How Coronavirus Pandemic Amplifies Tensions Between Working Moms and Child-Free Colleagues
By Madz D.
The rising stress levels deepen among child-free co-workers toward working moms who need to take time for child care and schooling.
The NPR series surveys, labor statistics fact sheet, and McKinsey & Company indicate that women are losing paid work far higher than men. Some of it is due to retail majority-female frontlines, and hospitality is the hardest hit. However, mothers are fired or leave because it is not applicable to attend both their jobs and children.
Washington Post explained that this scenario doesn't mean fathers are not affected and do not step up. But it seems clear that women are disproportionately affected, and motherhood is a crucial contributing factor to the imbalance.
In the before times, gender-based labor inequality was a problem. But in the pandemic, parent-vs-children-free at work are becoming unmanageable, as per Post.
In the after times, long-term solutions are needed to remember the concerns and focus on resolving them as a society.
More moms are in the workforce than ever. "Women now make up half of all workers in the U.S., with nearly 4 in 10 homes having a working mom," according to the Center for American Progress.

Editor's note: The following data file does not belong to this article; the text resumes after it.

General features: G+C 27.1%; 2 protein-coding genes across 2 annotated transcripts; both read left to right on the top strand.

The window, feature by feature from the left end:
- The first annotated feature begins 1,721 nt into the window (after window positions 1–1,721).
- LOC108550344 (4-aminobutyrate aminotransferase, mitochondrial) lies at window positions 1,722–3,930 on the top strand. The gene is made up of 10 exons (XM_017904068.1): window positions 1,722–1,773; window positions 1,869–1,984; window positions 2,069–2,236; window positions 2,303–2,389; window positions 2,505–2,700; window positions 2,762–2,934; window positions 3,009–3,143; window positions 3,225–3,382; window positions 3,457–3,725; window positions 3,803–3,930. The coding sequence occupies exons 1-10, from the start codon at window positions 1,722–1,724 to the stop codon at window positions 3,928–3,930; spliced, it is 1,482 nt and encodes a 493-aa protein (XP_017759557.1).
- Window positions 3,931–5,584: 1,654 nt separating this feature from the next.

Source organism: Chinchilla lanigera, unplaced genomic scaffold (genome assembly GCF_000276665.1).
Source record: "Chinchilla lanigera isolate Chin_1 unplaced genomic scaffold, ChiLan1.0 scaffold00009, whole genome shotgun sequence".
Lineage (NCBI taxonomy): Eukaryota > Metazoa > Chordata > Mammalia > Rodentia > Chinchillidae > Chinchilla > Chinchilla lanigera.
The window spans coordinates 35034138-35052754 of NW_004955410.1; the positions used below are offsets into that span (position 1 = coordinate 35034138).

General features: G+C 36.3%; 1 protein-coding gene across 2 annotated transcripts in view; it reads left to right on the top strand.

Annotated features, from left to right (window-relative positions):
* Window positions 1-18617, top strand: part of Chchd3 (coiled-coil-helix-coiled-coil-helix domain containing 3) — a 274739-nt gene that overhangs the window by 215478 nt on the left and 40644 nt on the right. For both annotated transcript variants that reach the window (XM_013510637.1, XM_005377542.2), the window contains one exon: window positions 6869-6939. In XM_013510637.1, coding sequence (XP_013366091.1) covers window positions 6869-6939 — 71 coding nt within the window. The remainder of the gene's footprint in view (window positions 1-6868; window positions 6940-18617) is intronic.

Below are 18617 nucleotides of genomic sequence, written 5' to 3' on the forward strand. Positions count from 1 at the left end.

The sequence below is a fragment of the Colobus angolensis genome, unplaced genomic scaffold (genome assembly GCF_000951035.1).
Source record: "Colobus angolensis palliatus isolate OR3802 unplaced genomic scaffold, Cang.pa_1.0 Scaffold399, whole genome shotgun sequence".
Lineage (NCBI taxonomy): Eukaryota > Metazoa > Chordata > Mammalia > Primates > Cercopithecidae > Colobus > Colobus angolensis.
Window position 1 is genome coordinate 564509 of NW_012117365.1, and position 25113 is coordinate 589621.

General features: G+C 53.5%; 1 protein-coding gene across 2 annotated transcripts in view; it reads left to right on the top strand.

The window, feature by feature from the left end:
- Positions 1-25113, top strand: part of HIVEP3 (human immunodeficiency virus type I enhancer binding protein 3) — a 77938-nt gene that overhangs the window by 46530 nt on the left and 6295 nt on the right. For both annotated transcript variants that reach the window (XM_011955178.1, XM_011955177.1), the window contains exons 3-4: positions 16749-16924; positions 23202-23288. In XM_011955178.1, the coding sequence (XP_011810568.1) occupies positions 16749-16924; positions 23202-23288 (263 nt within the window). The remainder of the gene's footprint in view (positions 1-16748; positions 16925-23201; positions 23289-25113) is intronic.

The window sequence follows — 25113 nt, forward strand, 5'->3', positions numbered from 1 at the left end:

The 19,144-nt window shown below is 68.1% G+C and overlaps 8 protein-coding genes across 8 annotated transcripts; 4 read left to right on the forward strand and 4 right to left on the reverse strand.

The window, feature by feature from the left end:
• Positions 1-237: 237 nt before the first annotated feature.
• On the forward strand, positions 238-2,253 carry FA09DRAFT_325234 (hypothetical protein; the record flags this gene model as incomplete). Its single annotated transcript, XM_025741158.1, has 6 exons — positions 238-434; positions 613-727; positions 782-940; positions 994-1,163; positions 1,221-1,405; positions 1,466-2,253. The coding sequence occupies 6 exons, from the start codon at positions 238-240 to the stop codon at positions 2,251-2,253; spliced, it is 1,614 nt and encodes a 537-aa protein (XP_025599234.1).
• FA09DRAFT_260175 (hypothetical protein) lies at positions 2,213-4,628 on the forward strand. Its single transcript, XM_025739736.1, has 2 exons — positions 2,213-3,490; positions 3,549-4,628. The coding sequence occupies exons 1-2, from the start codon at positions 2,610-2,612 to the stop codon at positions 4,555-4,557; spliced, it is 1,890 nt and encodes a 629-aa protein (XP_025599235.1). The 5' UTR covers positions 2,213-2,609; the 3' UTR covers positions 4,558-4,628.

Being a full-time mother as well as a full-time employee at the same time could lead to feelings of guilt and stress as the attention is divided between work and family. The key is to get organized, focus on a plan, and find the right balance between parenthood and profession.
On the other hand, HuffPost claims that single people with a mentality of "don't have a life" got a famous public sample in 2008. Janet Napolitano was nominated to be head of Homeland Security.
Through a CNN transcript, Ed Rendell, a former Pennsylvania governor, remarked on a live mic that Napolitano was the right choice as "you have to have no life. Janet has no family. Perfect. She can devote, literally, 19 to 20 hours a day to it."
Sometimes, being single and child-free while working means assumptions that if you rise the ranks, it is because your life outside of your profession is meaningless.
In an August HuffPost/YouGov internet pol, 503 U.S. adult women who work full time answered questions about whether being married or having children could lead to better treatment at work.
The poll showed 49% of the respondents said that women with or without kids have fair treatment, while 55% claim that married and unmarried women are equally treated.